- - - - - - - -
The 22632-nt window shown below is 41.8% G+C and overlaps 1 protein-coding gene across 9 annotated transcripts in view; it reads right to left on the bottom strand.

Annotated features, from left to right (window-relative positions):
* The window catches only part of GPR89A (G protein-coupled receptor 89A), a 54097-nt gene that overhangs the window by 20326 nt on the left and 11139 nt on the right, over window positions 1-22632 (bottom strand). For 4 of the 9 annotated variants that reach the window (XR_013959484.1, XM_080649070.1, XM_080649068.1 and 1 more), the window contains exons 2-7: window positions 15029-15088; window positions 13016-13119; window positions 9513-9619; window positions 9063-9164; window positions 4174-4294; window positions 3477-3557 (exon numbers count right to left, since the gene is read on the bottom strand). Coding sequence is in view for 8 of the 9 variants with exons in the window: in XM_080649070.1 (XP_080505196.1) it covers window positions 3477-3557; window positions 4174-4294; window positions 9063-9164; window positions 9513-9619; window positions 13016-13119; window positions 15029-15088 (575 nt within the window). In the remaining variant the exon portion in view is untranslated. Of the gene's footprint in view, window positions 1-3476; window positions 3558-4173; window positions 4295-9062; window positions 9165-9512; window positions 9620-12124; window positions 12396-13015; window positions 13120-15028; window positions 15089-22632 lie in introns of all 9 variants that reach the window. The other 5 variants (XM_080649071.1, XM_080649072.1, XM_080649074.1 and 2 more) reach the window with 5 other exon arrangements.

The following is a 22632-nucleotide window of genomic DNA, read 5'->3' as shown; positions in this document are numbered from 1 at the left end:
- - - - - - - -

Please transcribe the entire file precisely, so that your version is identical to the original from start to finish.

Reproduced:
The 22632-nt window shown below is 41.8% G+C and overlaps 1 protein-coding gene across 9 annotated transcripts in view; it reads right to left on the bottom strand.

Annotated features, from left to right (window-relative positions):
* The window catches only part of GPR89A (G protein-coupled receptor 89A), a 54097-nt gene that overhangs the window by 20326 nt on the left and 11139 nt on the right, over window positions 1-22632 (bottom strand). For 4 of the 9 annotated variants that reach the window (XR_013959484.1, XM_080649070.1, XM_080649068.1 and 1 more), the window contains exons 2-7: window positions 15029-15088; window positions 13016-13119; window positions 9513-9619; window positions 9063-9164; window positions 4174-4294; window positions 3477-3557 (exon numbers count right to left, since the gene is read on the bottom strand). Coding sequence is in view for 8 of the 9 variants with exons in the window: in XM_080649070.1 (XP_080505196.1) it covers window positions 3477-3557; window positions 4174-4294; window positions 9063-9164; window positions 9513-9619; window positions 13016-13119; window positions 15029-15088 (575 nt within the window). In the remaining variant the exon portion in view is untranslated. Of the gene's footprint in view, window positions 1-3476; window positions 3558-4173; window positions 4295-9062; window positions 9165-9512; window positions 9620-12124; window positions 12396-13015; window positions 13120-15028; window positions 15089-22632 lie in introns of all 9 variants that reach the window. The other 5 variants (XM_080649071.1, XM_080649072.1, XM_080649074.1 and 2 more) reach the window with 5 other exon arrangements.

The following is a 22632-nucleotide window of genomic DNA, read 5'->3' as shown; positions in this document are numbered from 1 at the left end: